Mrs. Douglas here mildly interposed, and soothed down the offended pride of the Highlanders by attributing Lady Juliana’s agitation entirely to surprise. The word operated like a charm; all were ready to admit that it was a surprising thing when heard for the first time. Miss Jacky remarked that we are all liable to be surprised; and the still more sapient Grizzy said that, indeed, it was most surprising the effect that surprise had upon some people. For her own part, she could not deny but that she was very often frightened when she was surprised.
Douglas, meanwhile, was employed in soothing the terrors, real or affected, of his delicate bride, who declared herself so exhausted with the fatigue she had undergone, and the sufferings she had endured, that she must retire for the night. Henry, eager to escape from the questions and remarks of his family, gladly availed himself of the same excuse; and, to the infinite mortification of both aunts and nieces, the ball was broken up.
“What choice to choose for delicacy best.”
OF what nature were the remarks passed in the parlour upon the new married couple has not reached the writer of these memoirs with as much exactness as the foregoing circumstances; but they may in part be imagined from the sketch already given of the characters which formed the Glenfern party. The conciliatory indulgence of Mrs. Douglas, when aided by the good-natured Miss Grizzy, doubtless had a favourable effect on the irritated pride but short-lived acrimony of the old gentleman. Certain it is that, before the evening concluded, they appeared all restored to harmony, and retired to their respective chambers in hopes of beholding a more propitious morrow.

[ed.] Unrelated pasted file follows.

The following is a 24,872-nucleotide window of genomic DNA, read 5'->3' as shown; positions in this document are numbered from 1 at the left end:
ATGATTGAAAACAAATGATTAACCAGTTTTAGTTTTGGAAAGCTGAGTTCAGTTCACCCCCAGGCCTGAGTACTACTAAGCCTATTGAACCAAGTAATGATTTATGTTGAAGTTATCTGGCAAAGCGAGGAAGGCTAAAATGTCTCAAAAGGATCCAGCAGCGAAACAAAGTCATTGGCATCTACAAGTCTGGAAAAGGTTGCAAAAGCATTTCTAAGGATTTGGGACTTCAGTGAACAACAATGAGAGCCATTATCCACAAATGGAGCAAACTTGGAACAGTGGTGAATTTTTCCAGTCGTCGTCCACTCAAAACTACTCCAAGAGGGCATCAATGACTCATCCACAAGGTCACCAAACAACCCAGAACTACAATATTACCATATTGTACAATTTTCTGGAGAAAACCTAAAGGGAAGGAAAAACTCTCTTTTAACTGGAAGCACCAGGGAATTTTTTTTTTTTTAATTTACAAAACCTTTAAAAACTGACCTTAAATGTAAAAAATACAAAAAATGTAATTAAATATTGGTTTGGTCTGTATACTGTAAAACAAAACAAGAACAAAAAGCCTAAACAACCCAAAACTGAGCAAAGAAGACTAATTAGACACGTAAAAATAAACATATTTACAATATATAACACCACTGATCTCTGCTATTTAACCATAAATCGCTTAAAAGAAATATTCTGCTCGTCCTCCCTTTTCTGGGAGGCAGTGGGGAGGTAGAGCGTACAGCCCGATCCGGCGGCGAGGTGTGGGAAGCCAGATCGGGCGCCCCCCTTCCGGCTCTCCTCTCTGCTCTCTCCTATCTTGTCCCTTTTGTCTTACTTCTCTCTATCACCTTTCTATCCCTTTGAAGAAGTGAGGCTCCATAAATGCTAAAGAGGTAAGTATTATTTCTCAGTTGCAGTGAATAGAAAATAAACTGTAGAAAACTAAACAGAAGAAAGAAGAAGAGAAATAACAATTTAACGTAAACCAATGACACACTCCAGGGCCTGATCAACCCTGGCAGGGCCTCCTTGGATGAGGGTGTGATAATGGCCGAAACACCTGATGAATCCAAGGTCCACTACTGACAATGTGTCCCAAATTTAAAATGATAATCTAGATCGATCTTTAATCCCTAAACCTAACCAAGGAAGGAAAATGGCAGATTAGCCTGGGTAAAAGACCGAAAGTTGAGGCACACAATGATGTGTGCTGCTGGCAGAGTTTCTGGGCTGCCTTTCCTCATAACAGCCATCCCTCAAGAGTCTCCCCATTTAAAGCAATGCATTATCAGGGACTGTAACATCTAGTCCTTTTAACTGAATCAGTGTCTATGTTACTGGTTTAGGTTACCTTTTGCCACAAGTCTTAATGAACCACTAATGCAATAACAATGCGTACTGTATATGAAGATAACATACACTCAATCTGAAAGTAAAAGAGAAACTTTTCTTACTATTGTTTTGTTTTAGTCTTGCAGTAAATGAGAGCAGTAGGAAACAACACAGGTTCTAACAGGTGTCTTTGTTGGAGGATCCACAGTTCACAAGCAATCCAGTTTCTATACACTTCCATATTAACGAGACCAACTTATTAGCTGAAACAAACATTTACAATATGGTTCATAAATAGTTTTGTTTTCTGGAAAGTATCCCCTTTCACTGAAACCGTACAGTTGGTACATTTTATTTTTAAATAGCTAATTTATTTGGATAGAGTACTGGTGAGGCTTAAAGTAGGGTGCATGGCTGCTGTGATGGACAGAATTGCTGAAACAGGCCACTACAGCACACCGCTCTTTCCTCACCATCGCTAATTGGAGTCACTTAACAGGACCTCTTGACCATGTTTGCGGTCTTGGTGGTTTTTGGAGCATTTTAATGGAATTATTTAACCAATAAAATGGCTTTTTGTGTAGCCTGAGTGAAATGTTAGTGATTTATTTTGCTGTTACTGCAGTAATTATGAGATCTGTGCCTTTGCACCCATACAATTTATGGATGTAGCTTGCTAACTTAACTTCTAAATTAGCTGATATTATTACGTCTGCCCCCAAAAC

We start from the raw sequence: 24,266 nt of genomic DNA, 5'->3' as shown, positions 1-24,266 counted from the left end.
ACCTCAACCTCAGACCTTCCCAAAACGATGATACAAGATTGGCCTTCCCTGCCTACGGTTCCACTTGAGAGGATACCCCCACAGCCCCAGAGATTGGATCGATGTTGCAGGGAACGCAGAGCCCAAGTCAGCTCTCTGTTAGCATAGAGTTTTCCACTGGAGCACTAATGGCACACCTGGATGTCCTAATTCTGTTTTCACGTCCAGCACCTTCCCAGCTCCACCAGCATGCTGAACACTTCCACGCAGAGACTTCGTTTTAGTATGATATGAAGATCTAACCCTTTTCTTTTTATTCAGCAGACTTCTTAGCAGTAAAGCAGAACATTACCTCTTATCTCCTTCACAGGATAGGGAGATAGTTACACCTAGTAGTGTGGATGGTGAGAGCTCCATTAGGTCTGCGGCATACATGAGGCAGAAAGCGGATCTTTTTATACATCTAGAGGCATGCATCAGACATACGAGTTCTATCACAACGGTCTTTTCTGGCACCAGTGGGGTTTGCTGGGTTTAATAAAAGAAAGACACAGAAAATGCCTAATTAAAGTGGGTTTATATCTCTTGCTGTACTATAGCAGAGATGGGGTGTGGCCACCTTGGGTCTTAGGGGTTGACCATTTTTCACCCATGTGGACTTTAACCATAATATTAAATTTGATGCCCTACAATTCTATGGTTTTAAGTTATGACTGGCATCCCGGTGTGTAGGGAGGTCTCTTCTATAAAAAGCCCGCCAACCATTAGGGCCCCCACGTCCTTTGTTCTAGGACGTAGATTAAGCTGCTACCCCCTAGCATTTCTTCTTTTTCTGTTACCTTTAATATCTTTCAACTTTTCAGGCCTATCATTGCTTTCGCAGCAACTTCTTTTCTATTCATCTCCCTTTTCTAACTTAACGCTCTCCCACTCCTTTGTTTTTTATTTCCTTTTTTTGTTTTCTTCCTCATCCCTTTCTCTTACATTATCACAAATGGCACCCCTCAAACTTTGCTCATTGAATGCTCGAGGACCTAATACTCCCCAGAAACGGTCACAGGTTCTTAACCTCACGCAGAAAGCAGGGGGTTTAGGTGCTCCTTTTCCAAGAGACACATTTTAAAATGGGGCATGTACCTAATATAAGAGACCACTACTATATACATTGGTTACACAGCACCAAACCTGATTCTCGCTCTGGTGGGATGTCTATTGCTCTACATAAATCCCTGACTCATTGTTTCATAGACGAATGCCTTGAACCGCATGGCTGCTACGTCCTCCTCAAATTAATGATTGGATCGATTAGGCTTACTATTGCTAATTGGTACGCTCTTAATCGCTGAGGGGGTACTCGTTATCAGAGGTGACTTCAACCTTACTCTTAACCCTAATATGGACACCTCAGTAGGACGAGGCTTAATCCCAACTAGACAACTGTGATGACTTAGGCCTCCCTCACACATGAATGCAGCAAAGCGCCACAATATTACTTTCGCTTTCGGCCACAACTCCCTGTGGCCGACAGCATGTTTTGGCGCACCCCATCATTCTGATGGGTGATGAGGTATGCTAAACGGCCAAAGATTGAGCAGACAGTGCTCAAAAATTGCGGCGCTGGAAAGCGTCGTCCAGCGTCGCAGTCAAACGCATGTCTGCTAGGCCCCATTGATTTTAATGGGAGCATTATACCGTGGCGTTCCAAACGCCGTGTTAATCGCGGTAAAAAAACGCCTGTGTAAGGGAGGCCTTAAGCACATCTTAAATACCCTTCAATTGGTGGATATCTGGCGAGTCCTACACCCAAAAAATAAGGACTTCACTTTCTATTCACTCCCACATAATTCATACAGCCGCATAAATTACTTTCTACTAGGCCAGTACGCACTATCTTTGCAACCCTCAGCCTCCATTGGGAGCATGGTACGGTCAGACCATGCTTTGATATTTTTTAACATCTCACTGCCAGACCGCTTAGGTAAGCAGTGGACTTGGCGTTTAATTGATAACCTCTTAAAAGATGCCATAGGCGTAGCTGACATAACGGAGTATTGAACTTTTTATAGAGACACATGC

Who has not perused sonnets, odes, and speeches in praise of that balmy blessing sleep; from the divine effusions of Shakespeare down to the drowsy notes of newspaper poets?
Yet cannot too much be said in its commendation. Sweet is its influence on the careworn eyes to tears accustomed. In its arms the statesman forgets his harassed thoughts; the weary and the poor are blessed with its charms; and conscience—even conscience—is sometimes soothed into silence, while the sufferer sleeps. But nowhere, perhaps, is its influence more happily felt than in the heart oppressed by the harassing accumulation of petty ills; like a troop of locusts, making up by their number and their stings what they want in magnitude.
Mortified pride in discovering the fallacy of our own judgment; to be ashamed of what we love, yet still to love, are feelings most unpleasant; and though they assume not the dignity of deep distress, yet philosophy has scarce any power to soothe their worrying, incessant annoyance. Douglas was glad to forget himself in sleep. He had thought a vast deal that day, and of unpleasant subjects, more than the whole of his foregoing life would have produced. If he did not curse the fair object of his imprudence, he at least cursed his own folly and himself; and these were his last waking thoughts.